If the roots of behavior are located in the unconscious, how can they be accessible to study Through a series of historical accidents, Freud was introduced to hypnotism as a method of treatment. This technique, in turn, gave birth to his now-famous method called free association, in which individuals are encouraged to freely associate anything that comes to mind in response to certain words or phrases. Freud believed that such an exposition of underlying needs and fears was the key to understanding a typical behavior. This method is a highly subjective way to collect information, and a large part of the criticism leveled against Freud and many of his followers was directed at this practice. The theory itself, however, is based on abstract and subjective judgments, and the fact that the behaviors under study are not easily amenable to scientific verification has caused controversy for years. However, the richness and diversity that Freud brought to a previously stagnant conception of...

Advantages of breastfeeding

Enteromammary Pathway

One of the most important secondary functions of breastfeeding is to protect the infant against infection. This is particularly important in developing countries where it has been estimated that in each year there are 500 million cases of diarrhoea in infants and children and about 20 million of these are fatal. The extent to which breastfeeding protects against infection in infants in developed countries, however, has been a matter of dispute. In a study from Dundee, Scotland, it was found that babies who had been breastfed for at least 3 months had greatly reduced incidences of vomiting and diarrhoea compared with babies who were either bottlefed from birth or completely weaned within a short time of delivery 18 . This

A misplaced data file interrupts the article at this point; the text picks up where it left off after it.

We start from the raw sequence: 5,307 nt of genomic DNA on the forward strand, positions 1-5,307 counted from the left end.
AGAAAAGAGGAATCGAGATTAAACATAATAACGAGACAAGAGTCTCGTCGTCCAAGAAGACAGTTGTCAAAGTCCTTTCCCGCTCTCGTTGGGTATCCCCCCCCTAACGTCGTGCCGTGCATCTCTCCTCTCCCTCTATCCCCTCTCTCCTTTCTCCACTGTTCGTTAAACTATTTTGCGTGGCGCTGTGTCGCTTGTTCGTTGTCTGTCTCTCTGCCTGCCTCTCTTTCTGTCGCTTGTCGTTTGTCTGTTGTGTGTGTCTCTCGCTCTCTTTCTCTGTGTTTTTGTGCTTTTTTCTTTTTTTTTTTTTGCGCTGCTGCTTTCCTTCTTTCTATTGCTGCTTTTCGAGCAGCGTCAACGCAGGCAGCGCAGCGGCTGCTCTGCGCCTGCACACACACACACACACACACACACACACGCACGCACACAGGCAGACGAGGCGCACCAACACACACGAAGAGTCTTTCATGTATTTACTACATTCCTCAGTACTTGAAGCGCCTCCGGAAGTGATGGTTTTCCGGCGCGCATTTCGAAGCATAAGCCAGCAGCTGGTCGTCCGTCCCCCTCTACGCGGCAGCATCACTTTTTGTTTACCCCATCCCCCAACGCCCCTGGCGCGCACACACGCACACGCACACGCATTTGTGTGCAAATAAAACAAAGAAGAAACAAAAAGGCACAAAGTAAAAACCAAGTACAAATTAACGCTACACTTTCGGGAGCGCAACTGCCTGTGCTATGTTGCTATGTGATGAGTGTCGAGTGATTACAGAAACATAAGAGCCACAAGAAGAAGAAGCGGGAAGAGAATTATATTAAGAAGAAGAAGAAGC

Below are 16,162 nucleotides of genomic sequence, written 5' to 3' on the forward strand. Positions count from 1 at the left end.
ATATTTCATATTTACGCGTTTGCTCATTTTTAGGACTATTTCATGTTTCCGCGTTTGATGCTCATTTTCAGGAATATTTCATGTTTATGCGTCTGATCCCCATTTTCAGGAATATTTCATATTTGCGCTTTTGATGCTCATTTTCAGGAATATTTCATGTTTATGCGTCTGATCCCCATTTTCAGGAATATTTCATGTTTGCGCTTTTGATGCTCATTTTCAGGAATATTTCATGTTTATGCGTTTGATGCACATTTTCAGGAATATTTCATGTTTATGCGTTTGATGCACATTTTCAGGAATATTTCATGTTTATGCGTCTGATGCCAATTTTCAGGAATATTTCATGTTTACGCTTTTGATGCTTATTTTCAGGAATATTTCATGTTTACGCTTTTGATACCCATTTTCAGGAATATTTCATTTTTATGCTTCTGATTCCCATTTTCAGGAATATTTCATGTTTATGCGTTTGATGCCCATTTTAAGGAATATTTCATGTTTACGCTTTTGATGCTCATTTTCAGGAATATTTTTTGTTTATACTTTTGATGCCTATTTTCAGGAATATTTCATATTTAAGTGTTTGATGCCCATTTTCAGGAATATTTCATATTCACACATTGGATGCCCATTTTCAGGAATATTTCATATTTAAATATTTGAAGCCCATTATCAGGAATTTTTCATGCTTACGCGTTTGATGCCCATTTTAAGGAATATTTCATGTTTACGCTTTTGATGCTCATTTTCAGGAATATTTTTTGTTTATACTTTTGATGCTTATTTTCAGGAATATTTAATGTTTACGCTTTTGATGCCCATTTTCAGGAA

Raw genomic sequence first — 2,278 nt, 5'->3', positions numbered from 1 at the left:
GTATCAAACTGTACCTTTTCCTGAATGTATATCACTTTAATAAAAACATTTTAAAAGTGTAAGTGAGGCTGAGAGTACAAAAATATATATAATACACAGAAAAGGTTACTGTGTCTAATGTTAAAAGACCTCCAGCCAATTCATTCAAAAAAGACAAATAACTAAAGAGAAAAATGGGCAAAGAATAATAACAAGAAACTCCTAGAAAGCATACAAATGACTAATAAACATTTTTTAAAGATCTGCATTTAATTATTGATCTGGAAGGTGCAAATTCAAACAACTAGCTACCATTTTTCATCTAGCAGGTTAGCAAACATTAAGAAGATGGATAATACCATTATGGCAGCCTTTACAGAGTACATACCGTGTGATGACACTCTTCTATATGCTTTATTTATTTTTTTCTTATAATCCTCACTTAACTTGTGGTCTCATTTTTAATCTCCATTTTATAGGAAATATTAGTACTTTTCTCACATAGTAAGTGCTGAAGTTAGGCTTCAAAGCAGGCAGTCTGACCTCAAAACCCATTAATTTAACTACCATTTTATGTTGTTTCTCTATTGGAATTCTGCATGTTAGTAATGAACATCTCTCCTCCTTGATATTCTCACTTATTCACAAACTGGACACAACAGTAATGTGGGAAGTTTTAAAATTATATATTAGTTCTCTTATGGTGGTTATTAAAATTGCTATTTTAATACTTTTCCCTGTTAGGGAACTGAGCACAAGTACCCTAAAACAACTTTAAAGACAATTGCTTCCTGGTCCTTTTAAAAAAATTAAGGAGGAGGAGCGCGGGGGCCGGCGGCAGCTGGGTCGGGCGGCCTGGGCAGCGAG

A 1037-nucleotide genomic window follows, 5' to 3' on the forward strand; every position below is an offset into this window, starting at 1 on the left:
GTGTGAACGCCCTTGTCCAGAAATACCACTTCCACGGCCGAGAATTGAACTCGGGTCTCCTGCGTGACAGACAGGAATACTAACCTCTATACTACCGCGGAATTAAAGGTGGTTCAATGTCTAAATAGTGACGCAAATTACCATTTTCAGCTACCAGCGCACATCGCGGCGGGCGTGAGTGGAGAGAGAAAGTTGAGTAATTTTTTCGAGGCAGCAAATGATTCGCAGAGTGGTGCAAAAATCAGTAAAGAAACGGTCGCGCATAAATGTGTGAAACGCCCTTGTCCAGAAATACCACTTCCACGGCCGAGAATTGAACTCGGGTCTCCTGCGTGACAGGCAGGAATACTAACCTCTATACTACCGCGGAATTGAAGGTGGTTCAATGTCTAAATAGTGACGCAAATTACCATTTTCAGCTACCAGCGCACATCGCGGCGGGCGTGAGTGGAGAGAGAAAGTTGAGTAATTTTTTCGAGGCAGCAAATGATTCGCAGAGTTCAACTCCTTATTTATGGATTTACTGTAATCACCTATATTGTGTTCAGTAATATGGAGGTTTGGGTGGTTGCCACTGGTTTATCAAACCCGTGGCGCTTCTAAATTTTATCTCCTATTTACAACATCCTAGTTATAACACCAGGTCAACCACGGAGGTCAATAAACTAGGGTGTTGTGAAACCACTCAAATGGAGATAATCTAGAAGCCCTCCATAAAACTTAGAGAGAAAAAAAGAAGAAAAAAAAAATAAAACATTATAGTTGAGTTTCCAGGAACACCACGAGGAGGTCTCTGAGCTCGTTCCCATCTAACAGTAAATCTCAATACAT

Incontinence of urine

Women with urinary incontinence 3 months after childbirth still have this 6 years later. Urinary incontinence is more frequently seen following instrumental delivery and least frequently seen after elective Caesarean section. Urinary fistulae are uncommon in obstetric practice today although direct injury from the obstetric forceps may occasionally occur. Complications to the ureter are most commonly seen at a complicated Caesarean section when ureteric injury may either result in a ureteric fistula or ureteric occlusion. Women with this type of urinary problem should not be managed by obstetricians but should be referred to a urological colleague for surgical management.

Syndrome with an Unusual Form of ERG

This unusual combination is illustrated in three of our patients 4 . A 15-year-old girl (case 1), an 11-year-old girl (case 2), and a 32-year-old woman (case 3) had low visual acuity of 0.1-0.4 with moderate to high myopia from birth. The family history was negative in the three patients. Night blindness was detected by dark-adaptation curves with elevation of the final rod thresholds by 1.5-2.3 log units. The visual fields were almost normal except for slight constriction with small and dim targets. The color vision was markedly abnormal, with a scotopic pattern similar to that of rod monochromats. The fundus and fluorescein angiograms are essentially normal (Fig. 2.120), except for bull's-eye maculopathy in case 1 and slight optic atrophy in case 3. We have followed two of these patients for more than 10 years, and the clinical condition has not changed (i.e., it is stationary).